As with most third-person action games lately, Retribution stresses the use of cover. The cover system is very natural. Rather than asking the player to press a button to enter and exit cover, the game instinctually allows you to enter cover whenever enemies are onscreen. When they are, you can take cover by simply pressing towards a capable object. That way when enemies aren’t present, you don’t have to worry about accidentally taking cover while moving around the environment. Retribution blends its cover-based gameplay with a number of boss battles and even a section in which you’ll command a Mech, creating a single player campaign that is diverse, challenging and action-packed.
One of the trademarks of the Resistance franchise is its multi-layered arsenal, and Retribution is no exception. Weapons like the Carbine, Auger, LAARK and Fareye make a return appearance from Resistance: Fall of Man, with new recruits including the BM001 Razor, a modified version of the Chimeran Bullseye; a 12 gauge shotgun; and the Longbow 1S-1K, a rail weapon that can destroy drones and kill hybrid enemies in a single shot, and be fired underwater; traits you’ll come to appreciate during the course of the story. Each weapon has primary and secondary firing modes. For instance the Razor’s primary fire is an energy-based assault rifle round, while the secondary fire is a spinning energy blade that homes in on its target, ricocheting off wall surfaces if necessary. Very cool stuff. I do have a bit of a beef with the LAARK. It’s a rocket launcher that can fire two rockets before it requires a reload. The problem is you can’t fire a second rocket until the first rocket impacts. In other words if you miss your target, you have to wait for the rocket to strike something (a wall, etc.) before you can fire the next round; resulting in the loss of precious seconds that can be quite costly during combat.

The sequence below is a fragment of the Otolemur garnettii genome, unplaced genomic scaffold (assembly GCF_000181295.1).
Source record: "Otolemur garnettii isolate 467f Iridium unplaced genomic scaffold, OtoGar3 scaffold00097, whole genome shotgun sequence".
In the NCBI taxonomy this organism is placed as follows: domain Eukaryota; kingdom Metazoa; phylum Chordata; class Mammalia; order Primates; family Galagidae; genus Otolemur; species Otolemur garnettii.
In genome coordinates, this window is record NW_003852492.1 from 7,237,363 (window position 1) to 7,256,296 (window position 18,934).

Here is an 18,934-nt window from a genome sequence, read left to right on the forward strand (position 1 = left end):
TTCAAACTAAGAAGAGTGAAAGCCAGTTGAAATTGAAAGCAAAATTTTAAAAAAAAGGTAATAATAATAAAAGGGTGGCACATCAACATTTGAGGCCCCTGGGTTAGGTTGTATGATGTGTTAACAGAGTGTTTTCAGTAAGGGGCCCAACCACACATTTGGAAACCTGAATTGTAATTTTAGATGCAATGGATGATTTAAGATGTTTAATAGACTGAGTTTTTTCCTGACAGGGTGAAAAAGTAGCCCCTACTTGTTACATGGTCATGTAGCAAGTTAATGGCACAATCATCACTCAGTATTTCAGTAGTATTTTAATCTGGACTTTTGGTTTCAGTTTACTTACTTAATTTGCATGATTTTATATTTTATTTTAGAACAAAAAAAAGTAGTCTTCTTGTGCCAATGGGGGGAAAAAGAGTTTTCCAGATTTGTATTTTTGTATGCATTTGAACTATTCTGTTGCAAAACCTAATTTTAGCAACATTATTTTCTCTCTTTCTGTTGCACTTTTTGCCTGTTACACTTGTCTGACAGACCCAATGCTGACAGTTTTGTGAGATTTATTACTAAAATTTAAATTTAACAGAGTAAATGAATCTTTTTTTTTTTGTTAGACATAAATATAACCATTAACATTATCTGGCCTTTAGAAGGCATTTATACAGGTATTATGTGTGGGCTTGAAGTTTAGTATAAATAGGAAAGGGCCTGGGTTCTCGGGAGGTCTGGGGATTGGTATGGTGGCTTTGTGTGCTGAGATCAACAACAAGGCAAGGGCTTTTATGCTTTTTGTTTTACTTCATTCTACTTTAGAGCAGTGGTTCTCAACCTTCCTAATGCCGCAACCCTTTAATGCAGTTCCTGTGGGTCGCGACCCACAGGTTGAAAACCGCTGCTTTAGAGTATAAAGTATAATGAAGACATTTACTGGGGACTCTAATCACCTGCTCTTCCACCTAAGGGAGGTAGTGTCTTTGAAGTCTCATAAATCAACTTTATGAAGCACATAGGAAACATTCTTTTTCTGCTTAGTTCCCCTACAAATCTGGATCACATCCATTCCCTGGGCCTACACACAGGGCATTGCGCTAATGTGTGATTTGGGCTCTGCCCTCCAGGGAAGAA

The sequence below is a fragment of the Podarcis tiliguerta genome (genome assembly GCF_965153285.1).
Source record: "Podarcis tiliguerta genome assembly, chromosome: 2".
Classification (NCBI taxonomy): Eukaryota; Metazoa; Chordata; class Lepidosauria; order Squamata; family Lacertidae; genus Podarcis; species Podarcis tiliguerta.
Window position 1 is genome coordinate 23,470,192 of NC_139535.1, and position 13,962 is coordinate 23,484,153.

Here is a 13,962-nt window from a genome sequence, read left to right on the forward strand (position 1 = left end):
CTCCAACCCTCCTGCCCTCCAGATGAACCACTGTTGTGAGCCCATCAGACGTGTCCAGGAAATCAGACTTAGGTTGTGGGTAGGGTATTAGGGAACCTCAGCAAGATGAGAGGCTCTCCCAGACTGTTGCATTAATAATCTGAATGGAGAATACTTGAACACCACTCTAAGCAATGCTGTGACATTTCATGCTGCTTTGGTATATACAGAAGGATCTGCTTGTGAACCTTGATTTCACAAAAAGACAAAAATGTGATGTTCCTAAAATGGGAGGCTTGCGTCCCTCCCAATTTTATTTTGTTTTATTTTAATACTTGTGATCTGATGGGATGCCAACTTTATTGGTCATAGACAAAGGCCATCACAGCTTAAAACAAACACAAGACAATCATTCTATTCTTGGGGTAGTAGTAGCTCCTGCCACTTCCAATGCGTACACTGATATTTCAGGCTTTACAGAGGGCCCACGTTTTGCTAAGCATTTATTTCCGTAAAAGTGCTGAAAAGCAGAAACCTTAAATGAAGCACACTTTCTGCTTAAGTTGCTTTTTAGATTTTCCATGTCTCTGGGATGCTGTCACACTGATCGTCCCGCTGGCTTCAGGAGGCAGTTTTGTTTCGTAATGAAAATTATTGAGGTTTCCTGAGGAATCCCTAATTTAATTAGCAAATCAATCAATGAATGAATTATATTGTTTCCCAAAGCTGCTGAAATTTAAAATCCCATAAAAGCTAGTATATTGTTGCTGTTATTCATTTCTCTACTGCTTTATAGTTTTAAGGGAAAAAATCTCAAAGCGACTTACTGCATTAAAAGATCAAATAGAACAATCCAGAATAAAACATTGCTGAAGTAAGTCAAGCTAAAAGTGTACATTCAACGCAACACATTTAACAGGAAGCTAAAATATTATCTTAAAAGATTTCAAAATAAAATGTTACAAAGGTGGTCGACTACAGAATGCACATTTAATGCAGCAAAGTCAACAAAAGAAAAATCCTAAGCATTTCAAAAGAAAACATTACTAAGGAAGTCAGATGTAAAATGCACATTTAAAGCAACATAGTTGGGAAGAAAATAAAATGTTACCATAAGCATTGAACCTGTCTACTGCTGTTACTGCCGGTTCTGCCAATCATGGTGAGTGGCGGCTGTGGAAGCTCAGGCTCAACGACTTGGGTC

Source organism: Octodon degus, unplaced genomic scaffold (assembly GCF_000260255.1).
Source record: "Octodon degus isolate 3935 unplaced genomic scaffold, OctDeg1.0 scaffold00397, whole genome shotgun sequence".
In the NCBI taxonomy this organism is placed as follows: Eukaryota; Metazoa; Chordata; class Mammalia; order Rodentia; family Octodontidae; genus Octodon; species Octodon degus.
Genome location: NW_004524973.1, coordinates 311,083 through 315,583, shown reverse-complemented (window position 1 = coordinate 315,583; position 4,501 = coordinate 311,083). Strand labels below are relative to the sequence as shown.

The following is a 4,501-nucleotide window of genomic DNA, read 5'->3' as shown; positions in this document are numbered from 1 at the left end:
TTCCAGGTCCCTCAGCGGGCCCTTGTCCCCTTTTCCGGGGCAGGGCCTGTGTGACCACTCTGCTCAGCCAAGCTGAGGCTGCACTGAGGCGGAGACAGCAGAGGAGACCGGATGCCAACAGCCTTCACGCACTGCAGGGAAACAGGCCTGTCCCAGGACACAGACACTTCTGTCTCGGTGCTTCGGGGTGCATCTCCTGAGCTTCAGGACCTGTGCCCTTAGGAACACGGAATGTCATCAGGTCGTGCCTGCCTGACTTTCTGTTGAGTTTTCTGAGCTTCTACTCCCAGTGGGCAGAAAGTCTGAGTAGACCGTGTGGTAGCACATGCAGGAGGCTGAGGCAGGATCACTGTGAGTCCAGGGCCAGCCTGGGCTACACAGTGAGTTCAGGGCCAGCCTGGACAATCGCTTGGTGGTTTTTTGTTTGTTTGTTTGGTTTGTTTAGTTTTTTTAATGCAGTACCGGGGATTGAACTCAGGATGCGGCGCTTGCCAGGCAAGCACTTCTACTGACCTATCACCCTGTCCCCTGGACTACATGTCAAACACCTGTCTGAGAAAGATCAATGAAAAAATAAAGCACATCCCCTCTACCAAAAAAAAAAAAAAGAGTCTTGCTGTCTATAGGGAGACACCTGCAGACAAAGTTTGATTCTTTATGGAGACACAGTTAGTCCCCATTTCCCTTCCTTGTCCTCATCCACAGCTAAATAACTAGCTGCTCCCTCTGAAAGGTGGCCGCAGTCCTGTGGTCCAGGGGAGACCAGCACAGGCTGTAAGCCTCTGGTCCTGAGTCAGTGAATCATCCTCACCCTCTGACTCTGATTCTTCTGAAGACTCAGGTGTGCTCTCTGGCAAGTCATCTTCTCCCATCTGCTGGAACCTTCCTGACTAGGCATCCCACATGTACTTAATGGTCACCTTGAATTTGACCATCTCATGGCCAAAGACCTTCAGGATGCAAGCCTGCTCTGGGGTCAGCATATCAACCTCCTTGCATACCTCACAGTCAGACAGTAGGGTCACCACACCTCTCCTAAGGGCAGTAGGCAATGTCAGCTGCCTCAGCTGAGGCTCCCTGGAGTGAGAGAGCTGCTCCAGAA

The solid gameplay is matched by an equally strong presentation. Retribution utilizes Bend’s third-generation PSP engine, technology that is more than capable of handling the kind of action you’d expect from a Resistance title, including the presence of large groups of enemies onscreen without any slowdown. You’ll instantly recognize many of those enemies thanks to some excellent character modeling. The environments are impressive in size but suffer slightly from repetition. Loading times can be quite significant at the start of each level but you’ll be pleasantly surprised at far between those loads are. In terms of audio the voice acting is strong, weapons effects are impactful and the soundtrack is sweeping. Technically, Retribution is one of the better looking and sounding games the PSP has seen.